“I don’t feel comfortable dictating Israeli policy any more than I want an Israeli dictating American policy,” Eisner writes, as if both of us weren’t committed to a profession that cherishes its ability, in the immortal words of Finley Peter Dunne, to “comfort the afflicted and afflict the comfortable.” There is no known universe, moreover, in which Israeli attitudes to America, appreciative as they may be, are comparable in any way to the deep and abiding emotional, psychological and practical attachment that many American Jews feel, or at least felt, toward the one and only Jewish state. Such an analogy, as Israeli hasbara gurus love to say, creates a false moral equivalence.
Of course, when I wrote about “American Jews” who stay silent as Israeli democracy withers, I did not include those who are in complete agreement with the Israeli government’s barely-disguised efforts to curtail freedoms, stifle dissent, maintain Orthodox theocracy or entrench the occupation. Nor was I addressing those Jewish Americans who have no interest whatsoever in Israel’s wellbeing, or worse, actually wish it ill.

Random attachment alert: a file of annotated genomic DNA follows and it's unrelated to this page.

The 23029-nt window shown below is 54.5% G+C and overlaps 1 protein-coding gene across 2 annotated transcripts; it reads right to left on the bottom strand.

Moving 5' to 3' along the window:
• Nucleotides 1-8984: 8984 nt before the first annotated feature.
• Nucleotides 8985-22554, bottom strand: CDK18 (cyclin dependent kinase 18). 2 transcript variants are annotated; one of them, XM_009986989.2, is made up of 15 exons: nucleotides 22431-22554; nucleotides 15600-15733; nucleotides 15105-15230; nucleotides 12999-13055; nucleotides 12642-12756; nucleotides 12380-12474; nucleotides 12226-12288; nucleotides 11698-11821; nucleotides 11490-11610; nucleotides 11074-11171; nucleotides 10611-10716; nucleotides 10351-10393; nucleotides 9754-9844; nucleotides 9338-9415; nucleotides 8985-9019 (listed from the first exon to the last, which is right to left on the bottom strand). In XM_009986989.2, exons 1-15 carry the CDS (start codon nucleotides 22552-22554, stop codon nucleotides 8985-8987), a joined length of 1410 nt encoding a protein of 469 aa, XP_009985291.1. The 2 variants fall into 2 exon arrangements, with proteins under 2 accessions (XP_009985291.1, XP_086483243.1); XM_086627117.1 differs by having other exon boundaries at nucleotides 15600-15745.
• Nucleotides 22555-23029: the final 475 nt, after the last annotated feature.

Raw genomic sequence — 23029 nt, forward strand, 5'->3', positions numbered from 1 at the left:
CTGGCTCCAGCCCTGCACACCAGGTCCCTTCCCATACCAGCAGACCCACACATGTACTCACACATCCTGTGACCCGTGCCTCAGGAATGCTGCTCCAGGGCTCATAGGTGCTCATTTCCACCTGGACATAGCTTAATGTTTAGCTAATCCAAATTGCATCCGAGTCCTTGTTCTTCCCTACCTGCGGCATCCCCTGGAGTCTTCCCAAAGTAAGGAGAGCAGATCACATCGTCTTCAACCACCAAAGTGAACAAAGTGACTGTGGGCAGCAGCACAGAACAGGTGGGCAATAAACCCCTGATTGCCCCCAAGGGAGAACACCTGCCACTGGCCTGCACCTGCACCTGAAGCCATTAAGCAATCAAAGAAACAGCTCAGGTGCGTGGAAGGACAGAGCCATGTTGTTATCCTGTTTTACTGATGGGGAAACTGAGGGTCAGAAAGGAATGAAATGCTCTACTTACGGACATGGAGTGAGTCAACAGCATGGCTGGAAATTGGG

My protest, which could equally be described as a plea, was aimed at those American Jews who still consider themselves ardent liberals and committed Zionists; those who stubbornly cling to the belief that Israel has no choice but to be both Jewish and democratic; those who understand that the continuation of the status quo sets Israel on a road that leads to an abyss; those who stay up at night fretting that the Israel of their dreams could soon turn into a nightmare. These are the American Jews of whom I apparently had such unrealistic expectations, which, as in any relationship, inevitably lead to disappointment and heartbreak.